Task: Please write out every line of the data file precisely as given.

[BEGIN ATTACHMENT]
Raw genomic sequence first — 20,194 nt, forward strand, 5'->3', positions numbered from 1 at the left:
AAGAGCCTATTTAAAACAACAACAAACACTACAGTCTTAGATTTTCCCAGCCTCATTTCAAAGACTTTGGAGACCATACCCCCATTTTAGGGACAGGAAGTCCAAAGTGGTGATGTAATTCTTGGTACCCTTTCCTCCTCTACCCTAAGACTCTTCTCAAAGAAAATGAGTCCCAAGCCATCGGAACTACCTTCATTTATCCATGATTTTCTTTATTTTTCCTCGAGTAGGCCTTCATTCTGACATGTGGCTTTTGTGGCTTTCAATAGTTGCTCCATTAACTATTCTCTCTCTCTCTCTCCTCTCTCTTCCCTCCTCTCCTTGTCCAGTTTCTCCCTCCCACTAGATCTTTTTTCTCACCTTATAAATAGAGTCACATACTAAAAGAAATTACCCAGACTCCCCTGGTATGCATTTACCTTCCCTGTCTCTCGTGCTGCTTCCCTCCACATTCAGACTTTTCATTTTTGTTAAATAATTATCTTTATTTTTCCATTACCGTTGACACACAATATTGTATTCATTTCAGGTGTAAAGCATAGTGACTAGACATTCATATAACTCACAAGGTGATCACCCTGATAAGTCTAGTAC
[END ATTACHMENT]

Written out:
Raw genomic sequence first — 20,194 nt, forward strand, 5'->3', positions numbered from 1 at the left:
AAGAGCCTATTTAAAACAACAACAAACACTACAGTCTTAGATTTTCCCAGCCTCATTTCAAAGACTTTGGAGACCATACCCCCATTTTAGGGACAGGAAGTCCAAAGTGGTGATGTAATTCTTGGTACCCTTTCCTCCTCTACCCTAAGACTCTTCTCAAAGAAAATGAGTCCCAAGCCATCGGAACTACCTTCATTTATCCATGATTTTCTTTATTTTTCCTCGAGTAGGCCTTCATTCTGACATGTGGCTTTTGTGGCTTTCAATAGTTGCTCCATTAACTATTCTCTCTCTCTCTCTCCTCTCTCTTCCCTCCTCTCCTTGTCCAGTTTCTCCCTCCCACTAGATCTTTTTTCTCACCTTATAAATAGAGTCACATACTAAAAGAAATTACCCAGACTCCCCTGGTATGCATTTACCTTCCCTGTCTCTCGTGCTGCTTCCCTCCACATTCAGACTTTTCATTTTTGTTAAATAATTATCTTTATTTTTCCATTACCGTTGACACACAATATTGTATTCATTTCAGGTGTAAAGCATAGTGACTAGACATTCATATAACTCACAAGGTGATCACCCTGATAAGTCTAGTAC